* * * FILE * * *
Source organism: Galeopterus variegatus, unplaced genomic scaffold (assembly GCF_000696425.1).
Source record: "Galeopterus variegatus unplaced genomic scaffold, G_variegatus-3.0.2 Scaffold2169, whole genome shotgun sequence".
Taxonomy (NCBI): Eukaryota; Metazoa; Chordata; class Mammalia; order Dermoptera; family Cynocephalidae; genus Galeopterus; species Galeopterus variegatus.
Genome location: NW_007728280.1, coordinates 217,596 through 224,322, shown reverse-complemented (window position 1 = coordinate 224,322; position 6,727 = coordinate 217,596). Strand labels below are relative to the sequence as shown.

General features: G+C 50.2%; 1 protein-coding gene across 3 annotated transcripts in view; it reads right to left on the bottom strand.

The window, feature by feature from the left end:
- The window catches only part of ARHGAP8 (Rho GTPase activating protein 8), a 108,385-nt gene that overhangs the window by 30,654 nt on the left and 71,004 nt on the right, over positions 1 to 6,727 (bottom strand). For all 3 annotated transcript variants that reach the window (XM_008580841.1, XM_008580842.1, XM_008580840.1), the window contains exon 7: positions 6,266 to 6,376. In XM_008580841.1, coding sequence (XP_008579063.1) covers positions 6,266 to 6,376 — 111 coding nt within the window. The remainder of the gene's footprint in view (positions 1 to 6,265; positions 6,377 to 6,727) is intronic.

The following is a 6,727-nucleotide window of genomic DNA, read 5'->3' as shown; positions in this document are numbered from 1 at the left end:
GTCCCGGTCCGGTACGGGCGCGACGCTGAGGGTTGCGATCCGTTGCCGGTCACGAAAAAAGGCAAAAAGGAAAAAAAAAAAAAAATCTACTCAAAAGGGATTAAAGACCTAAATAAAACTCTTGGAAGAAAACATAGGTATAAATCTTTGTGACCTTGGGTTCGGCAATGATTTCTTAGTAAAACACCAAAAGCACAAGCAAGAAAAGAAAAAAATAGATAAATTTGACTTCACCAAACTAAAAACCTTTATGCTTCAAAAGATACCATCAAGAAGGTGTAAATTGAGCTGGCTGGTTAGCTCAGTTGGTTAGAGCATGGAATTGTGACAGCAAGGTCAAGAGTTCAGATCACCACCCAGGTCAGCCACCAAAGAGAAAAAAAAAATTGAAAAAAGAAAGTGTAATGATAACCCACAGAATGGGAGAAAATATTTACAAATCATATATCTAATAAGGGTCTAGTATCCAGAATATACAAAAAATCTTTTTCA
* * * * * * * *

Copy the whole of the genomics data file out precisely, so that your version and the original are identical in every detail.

Source organism: Galeopterus variegatus, unplaced genomic scaffold (assembly GCF_000696425.1).
Source record: "Galeopterus variegatus unplaced genomic scaffold, G_variegatus-3.0.2 Scaffold2169, whole genome shotgun sequence".
Taxonomy (NCBI): Eukaryota; Metazoa; Chordata; class Mammalia; order Dermoptera; family Cynocephalidae; genus Galeopterus; species Galeopterus variegatus.
Genome location: NW_007728280.1, coordinates 217,596 through 224,322, shown reverse-complemented (window position 1 = coordinate 224,322; position 6,727 = coordinate 217,596). Strand labels below are relative to the sequence as shown.

General features: G+C 50.2%; 1 protein-coding gene across 3 annotated transcripts in view; it reads right to left on the bottom strand.

The window, feature by feature from the left end:
- The window catches only part of ARHGAP8 (Rho GTPase activating protein 8), a 108,385-nt gene that overhangs the window by 30,654 nt on the left and 71,004 nt on the right, over positions 1 to 6,727 (bottom strand). For all 3 annotated transcript variants that reach the window (XM_008580841.1, XM_008580842.1, XM_008580840.1), the window contains exon 7: positions 6,266 to 6,376. In XM_008580841.1, coding sequence (XP_008579063.1) covers positions 6,266 to 6,376 — 111 coding nt within the window. The remainder of the gene's footprint in view (positions 1 to 6,265; positions 6,377 to 6,727) is intronic.

The following is a 6,727-nucleotide window of genomic DNA, read 5'->3' as shown; positions in this document are numbered from 1 at the left end:
GTCCCGGTCCGGTACGGGCGCGACGCTGAGGGTTGCGATCCGTTGCCGGTCACGAAAAAAGGCAAAAAGGAAAAAAAAAAAAAAATCTACTCAAAAGGGATTAAAGACCTAAATAAAACTCTTGGAAGAAAACATAGGTATAAATCTTTGTGACCTTGGGTTCGGCAATGATTTCTTAGTAAAACACCAAAAGCACAAGCAAGAAAAGAAAAAAATAGATAAATTTGACTTCACCAAACTAAAAACCTTTATGCTTCAAAAGATACCATCAAGAAGGTGTAAATTGAGCTGGCTGGTTAGCTCAGTTGGTTAGAGCATGGAATTGTGACAGCAAGGTCAAGAGTTCAGATCACCACCCAGGTCAGCCACCAAAGAGAAAAAAAAAATTGAAAAAAGAAAGTGTAATGATAACCCACAGAATGGGAGAAAATATTTACAAATCATATATCTAATAAGGGTCTAGTATCCAGAATATACAAAAAATCTTTTTCA